Monday, December 11, 2017

Be Careful With Your SSD On Linux

My laptop has an SSD instead of a spinning hard disk.  The first laptop I had with an SSD was a company-issued ThinkPad with either a 32GB or 64GB SSD.  It was entirely too small for what I was doing at the time.  After that, I always chose capacity over speed for my laptop hard disk.

Skip to now and SSDs for laptops are entirely usable capacity-wise.  So my ThinkPad now has a 1TB SSD in it.  It came with one when I bought it, but I recently had to replace it because it failed.  SSDs are great, but you can beat them up rather quickly if you're not careful.

On my laptop I also use the LUKS encryption for my /home volume.  I don't encrypt the entire laptop because I don't really care that my man pages are encrypted or my cups configuration file is encrypted.  Just the stuff in /home is important to me.  What I failed to do was make sure I open the LUKS device with --allow-discards on the cryptsetup(8) command.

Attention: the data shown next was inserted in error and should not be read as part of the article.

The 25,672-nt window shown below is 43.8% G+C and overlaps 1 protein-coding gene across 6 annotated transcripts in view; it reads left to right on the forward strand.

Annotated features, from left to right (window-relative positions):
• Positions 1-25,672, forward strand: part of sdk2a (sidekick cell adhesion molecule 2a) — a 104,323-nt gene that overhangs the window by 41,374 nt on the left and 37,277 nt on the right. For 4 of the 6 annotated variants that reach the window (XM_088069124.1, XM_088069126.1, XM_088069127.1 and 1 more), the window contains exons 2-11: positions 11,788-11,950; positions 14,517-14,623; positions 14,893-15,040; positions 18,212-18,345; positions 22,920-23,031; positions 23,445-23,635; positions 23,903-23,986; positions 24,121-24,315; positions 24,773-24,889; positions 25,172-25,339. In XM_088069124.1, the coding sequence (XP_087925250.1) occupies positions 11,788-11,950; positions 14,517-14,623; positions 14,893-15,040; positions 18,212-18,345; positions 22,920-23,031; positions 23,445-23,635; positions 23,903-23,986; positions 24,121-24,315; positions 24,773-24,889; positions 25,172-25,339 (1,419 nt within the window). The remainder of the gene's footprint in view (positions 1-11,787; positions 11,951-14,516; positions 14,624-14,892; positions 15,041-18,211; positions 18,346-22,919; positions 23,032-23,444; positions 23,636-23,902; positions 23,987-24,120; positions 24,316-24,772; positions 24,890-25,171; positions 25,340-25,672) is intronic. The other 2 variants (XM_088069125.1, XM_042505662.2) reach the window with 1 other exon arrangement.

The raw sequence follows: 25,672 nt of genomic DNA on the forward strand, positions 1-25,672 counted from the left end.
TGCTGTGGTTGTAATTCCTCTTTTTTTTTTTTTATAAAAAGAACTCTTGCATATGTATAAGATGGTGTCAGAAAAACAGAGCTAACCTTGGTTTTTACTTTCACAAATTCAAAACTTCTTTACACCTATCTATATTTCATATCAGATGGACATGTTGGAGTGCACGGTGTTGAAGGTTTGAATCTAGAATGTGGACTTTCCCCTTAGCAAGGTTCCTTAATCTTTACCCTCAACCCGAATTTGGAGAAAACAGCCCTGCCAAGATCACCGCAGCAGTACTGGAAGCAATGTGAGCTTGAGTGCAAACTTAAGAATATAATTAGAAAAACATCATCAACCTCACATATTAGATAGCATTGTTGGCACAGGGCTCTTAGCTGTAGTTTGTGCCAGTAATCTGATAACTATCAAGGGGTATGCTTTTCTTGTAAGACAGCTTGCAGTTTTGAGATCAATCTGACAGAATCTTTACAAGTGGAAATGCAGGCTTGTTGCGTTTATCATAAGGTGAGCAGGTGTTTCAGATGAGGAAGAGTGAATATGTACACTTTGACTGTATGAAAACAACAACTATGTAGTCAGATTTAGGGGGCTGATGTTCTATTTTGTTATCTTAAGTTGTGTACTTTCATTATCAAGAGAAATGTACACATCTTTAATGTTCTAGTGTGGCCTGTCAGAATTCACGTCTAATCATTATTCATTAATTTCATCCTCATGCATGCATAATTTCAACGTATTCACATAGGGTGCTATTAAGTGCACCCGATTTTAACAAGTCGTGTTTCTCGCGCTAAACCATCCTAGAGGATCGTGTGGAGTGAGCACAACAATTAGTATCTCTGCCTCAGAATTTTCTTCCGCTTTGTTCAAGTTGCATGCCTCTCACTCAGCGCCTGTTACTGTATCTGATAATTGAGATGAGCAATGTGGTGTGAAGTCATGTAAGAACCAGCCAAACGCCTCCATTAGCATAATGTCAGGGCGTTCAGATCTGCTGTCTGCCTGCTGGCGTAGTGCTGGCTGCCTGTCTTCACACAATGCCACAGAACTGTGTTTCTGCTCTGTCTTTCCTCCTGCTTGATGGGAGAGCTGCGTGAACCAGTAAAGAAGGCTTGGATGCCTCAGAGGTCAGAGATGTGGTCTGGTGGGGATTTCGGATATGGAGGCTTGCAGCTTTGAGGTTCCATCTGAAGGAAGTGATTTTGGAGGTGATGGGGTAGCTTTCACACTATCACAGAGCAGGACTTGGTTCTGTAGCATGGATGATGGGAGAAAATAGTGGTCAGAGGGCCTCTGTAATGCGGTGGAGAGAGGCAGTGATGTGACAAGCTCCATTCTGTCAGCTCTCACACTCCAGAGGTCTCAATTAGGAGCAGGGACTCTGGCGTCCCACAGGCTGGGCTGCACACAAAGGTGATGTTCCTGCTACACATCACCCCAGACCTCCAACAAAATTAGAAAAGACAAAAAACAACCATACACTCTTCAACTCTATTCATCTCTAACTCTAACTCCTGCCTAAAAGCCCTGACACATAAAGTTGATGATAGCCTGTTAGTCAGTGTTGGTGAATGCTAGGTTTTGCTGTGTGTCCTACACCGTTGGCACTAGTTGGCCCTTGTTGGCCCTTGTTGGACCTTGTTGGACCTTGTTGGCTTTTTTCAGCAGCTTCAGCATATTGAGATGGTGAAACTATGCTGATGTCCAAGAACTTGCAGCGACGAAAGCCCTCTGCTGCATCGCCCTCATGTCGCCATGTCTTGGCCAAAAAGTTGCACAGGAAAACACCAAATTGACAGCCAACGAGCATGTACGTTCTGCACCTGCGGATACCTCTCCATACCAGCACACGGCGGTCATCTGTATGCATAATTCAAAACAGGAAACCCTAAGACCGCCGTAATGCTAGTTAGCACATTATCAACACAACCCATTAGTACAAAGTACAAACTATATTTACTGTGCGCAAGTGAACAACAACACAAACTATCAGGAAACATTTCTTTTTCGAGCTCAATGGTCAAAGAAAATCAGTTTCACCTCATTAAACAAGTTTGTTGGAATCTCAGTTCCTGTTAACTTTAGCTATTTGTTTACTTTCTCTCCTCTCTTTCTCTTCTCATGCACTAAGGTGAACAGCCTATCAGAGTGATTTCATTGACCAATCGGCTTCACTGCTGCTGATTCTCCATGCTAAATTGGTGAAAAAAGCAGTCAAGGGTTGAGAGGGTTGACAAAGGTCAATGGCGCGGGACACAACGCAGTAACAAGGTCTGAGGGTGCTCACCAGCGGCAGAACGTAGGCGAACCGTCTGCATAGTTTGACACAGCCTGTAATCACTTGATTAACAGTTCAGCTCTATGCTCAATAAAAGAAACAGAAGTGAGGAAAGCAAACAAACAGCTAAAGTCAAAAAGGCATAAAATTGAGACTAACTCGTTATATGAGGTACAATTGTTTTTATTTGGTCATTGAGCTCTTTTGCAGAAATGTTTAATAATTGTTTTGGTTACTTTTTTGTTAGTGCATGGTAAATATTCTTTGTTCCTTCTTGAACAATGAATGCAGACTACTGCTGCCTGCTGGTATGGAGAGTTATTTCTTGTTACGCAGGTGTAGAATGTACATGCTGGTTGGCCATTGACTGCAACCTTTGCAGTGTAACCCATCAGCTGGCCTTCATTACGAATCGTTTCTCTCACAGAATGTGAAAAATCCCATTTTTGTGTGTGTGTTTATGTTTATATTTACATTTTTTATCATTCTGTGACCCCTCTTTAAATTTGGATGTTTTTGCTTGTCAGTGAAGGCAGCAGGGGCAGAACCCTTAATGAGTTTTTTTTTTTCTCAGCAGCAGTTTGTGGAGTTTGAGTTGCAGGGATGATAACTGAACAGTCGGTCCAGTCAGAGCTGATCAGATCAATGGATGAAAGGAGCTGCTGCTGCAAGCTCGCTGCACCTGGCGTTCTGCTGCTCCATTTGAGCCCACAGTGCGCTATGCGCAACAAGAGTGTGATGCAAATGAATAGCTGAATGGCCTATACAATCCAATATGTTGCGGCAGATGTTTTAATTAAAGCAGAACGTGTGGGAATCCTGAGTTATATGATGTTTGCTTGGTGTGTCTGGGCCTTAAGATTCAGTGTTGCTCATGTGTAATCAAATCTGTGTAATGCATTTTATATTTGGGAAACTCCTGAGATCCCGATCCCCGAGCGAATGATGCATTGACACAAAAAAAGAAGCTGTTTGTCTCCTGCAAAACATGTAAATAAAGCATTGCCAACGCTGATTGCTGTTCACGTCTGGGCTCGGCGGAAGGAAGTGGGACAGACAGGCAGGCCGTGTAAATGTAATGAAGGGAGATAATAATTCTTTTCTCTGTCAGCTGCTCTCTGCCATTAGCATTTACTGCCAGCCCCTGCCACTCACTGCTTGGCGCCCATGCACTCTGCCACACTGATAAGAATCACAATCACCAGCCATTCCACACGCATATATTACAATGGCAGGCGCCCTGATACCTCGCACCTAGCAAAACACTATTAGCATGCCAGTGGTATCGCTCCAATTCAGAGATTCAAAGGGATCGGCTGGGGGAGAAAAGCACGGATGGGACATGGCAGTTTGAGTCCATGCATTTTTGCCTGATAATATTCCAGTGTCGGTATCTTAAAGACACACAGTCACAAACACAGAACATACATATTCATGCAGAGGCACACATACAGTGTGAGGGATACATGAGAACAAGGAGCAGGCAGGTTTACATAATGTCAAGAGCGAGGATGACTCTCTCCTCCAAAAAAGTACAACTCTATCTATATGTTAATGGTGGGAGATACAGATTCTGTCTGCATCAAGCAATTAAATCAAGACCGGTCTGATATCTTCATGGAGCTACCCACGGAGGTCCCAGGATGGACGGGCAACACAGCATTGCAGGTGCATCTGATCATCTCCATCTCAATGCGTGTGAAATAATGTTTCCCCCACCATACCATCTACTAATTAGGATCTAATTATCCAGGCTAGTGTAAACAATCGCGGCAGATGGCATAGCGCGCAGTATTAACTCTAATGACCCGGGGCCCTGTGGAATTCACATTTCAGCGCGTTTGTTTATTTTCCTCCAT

The --allow-discards option enables TRIM or UNMAP on the underlying device, though it's probably TRIM in nearly every case.  Without getting in to the technical details, this enables the kernel to handle unused blocks differently on an SSD than on a spinning hard disk.  TL;DR, this is important to not wear out the flash memory quickly.

So that's what happened to me.  And the failure was interesting too because the laptop just started acting very strangely until eventually write operations failed and then it started lying and saying the device was full.

Make sure you're unlocking LUKS volumes on SSDs with --allow-discards.  Every distribution is a little different, but a common method us defining the device in /etc/crypttab with the options you need to use.